Planned Kurdish regional poll faces broad opposition

Regional parties, groups warn against possible adverse effects of planned referendum on Kurdish regional independence.

Planned Kurdish regional poll faces broad opposition

A planned referendum on the secession of northern Iraq's Kurdish region -- to be held later this year -- has drawn fire not only from Baghdad, but also from Kurdish, Turkmen, Arab and Christian groups.

The Sept. 25 poll will see residents of the region cast ballots on whether or not to declare independence from the Iraqi state.


On July 25, Iraqi Prime Minister Haidar al-Abadi voiced his disapproval of the planned referendum, which he said would constitute a violation of Iraq’s constitution.

“This referendum… is not legal; we will not recognize it,” al-Abadi asserted.

While Iraq “respects Kurdish political aspirations”, he added, Iraq’s national charter “doesn’t allow for unilateral referendums on secession from the state”.

Iraqi Shias

The Sadrist movement, Iraq’s largest Shia political grouping, has also voiced opposition to the poll.

Movement leader Muqtada al-Sadr recently said he had tried to convince Kurdish officials to postpone the poll and resolve their outstanding differences with Baghdad through dialogue.

Iraqi Vice-President Iyad Allawi, meanwhile, has also expressed opposition to the referendum, saying “now isn’t the time for the Kurdish region to hold a referendum” on independence.

Iraqi Sunnis

Iraq’s Sunnis, for their part, have shown less opposition to holding the referendum -- as long as it doesn’t apply to the ethnically-diverse cities of Kirkuk and Mosul.

Iraqi Vice-President Osama al-Nujaifi, a prominent Sunni leader, has said that both Baghdad and Erbil must first agree upon the parameters of the poll.

Turkmen, Arabs

Many Arabs and Turkmen in the disputed city of Kirkuk, meanwhile, have vowed to boycott the referendum.

“Turkmen political parties plan to boycott this referendum, which runs contrary to the Iraqi constitution,” Riyaz Sarikahya, head of the Turkmeneli Party, told Anadolu Agency.

Khalid al-Mafrasi, for his part, an Arab lawmaker from Kirkuk, said the city’s Arab community had also decided to boycott the poll.

“We plan to boycott this unilateral referendum decision, which will only lead to new problems -- both for the Kurdish Regional Government (KRG) and the city of Kirkuk,” al-Mafrasi told Anadolu Agency.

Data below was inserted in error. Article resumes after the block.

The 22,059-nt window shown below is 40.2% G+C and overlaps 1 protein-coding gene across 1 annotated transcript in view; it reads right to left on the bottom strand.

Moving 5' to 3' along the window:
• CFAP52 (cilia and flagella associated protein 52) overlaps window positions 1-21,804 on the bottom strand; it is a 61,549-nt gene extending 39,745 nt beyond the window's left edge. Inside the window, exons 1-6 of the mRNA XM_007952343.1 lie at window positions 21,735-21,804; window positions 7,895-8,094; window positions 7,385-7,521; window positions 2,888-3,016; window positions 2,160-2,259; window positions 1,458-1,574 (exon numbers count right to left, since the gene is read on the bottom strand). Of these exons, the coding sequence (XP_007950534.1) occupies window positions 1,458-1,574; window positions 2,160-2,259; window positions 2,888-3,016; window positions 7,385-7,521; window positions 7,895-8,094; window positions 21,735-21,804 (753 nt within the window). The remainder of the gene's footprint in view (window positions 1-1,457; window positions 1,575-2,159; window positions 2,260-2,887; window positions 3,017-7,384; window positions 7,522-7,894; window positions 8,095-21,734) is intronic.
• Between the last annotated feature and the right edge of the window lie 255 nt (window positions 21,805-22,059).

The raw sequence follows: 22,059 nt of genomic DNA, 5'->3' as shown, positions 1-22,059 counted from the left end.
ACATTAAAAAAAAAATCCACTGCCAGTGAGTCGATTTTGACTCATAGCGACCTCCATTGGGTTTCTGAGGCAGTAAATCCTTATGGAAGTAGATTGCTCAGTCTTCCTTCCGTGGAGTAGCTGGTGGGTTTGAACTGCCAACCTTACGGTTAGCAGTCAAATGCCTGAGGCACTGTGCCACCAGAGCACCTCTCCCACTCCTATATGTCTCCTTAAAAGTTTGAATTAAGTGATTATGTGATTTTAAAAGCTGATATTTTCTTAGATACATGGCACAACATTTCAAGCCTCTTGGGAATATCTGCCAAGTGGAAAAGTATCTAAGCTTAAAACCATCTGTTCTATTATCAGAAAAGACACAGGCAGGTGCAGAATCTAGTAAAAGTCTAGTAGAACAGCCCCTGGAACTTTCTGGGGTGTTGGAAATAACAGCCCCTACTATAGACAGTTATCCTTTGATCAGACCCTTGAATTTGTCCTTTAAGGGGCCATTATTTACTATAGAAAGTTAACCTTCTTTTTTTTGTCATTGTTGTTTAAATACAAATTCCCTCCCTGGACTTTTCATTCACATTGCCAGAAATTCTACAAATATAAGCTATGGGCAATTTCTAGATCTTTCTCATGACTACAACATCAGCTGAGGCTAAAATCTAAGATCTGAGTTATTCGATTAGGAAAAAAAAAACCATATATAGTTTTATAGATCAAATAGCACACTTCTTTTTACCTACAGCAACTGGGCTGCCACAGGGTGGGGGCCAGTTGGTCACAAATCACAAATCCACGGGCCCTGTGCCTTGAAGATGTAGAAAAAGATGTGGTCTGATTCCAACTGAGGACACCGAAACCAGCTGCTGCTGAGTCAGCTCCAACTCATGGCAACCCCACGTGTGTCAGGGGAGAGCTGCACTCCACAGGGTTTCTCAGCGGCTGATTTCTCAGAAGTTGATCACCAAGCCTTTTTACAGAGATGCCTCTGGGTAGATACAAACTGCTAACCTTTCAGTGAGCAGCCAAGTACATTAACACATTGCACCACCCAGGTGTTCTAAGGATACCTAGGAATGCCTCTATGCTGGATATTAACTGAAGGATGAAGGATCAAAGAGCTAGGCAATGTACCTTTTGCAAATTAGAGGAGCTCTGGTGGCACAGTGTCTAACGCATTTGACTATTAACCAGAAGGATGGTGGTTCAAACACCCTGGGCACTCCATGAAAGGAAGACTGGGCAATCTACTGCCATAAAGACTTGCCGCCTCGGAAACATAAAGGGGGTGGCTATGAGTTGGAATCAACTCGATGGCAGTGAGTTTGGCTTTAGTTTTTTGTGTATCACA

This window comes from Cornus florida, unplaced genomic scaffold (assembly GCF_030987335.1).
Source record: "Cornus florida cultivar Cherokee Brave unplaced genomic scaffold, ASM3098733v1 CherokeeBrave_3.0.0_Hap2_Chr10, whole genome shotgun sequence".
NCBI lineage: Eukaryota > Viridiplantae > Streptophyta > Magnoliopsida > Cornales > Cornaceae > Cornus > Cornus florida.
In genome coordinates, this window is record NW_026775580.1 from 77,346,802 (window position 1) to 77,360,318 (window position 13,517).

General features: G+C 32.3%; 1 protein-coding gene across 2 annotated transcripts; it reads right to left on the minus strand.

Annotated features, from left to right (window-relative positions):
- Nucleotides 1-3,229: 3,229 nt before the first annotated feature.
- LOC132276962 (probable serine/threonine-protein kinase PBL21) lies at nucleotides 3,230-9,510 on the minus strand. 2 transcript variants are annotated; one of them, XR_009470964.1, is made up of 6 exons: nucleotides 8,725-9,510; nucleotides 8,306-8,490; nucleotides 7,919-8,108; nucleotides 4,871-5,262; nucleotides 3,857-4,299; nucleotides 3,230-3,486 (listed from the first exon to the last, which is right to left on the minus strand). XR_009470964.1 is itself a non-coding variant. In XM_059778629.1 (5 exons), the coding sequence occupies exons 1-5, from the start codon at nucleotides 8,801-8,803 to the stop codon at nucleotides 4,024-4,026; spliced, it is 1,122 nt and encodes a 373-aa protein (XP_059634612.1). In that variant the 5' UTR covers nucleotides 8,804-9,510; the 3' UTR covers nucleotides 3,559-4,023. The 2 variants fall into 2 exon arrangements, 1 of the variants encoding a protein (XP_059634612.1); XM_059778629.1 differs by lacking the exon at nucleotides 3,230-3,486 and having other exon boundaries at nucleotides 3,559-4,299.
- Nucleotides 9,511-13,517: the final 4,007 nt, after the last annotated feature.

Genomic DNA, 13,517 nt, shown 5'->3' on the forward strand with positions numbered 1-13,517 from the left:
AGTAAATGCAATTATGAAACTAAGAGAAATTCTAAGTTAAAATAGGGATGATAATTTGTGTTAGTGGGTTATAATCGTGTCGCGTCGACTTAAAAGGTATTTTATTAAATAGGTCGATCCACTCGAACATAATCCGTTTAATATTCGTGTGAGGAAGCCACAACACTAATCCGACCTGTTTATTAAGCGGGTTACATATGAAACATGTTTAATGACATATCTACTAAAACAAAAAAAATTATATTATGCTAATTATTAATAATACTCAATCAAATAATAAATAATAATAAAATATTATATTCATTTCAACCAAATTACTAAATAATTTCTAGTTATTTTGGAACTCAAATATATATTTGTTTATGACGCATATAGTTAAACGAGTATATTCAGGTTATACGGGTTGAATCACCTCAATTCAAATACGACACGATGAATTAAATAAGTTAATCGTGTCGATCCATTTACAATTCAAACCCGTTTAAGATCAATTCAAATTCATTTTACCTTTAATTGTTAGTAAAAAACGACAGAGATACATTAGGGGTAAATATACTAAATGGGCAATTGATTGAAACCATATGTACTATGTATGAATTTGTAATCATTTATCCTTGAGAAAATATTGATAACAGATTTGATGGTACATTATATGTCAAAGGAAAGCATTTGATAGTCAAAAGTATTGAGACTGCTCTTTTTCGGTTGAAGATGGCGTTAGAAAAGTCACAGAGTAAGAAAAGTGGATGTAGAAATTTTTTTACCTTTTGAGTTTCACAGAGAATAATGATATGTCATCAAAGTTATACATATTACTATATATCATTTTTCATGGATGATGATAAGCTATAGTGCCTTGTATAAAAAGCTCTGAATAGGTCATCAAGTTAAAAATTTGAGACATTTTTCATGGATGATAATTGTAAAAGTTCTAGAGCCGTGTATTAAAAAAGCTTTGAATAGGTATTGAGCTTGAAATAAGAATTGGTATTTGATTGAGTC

Meanwhile, a number of Christian communities in the Hamdaniya and Tel Kayf districts east of Mosul -- areas disputed between Baghdad and Erbil -- have voiced opposition to holding the poll in their respective regions.

“We respect the Kurds' decision to hold the referendum, but they can’t force the poll on Christian residents of Nineveh province [of which Mosul serves as regional capital],” the Babylon Movement, established to protect Mosul’s Christians from Daesh, declared in a statement.

Kurdish parties

And in a statement issued Saturday, the Kurdish Movement for Change (Gorran) called for postponing the poll until the “right time and conditions” emerge.

According to the party, which is active in the Kurdish region, the decision to hold the referendum was made illegally without the consent of the region’s political parties.

Ali Bapir, head of the Kurdistan Islamic Society Party (Komel), warned on Sunday that the referendum was destined to fail due to its “sectarian” nature.

The ‘No’ campaign

Last week, a group of lawmakers, journalists and activists in the northern city of Sulaymaniyah announced the launch of a “No” campaign against the planned referendum.

“This referendum isn’t a step towards an independent democratic state, but a very dangerous mistake,” campaign organizers said in a statement, warning that the planned poll threatened to increase polarization in the region.

“It will lead to the loss of both international and regional support [for the Kurdish region] and will not contribute to the rightful cause of our people,” campaigners asserted.


The ruling Kurdistan Democratic Party (KDP), led by KRG President Masoud Barzani, continues to be the referendum’s main backer.

Despite strong opposition from both Gorran and Komel, Barzani has remained insistent on holding the poll in September.

Jalal Talabani, for his part, a former president of Iraq and current leader of the Patriotic Union of Kurdistan (the KDP’s main political rival), has not articulated a clear stance on the upcoming referendum.


Source: Anadolu Agency

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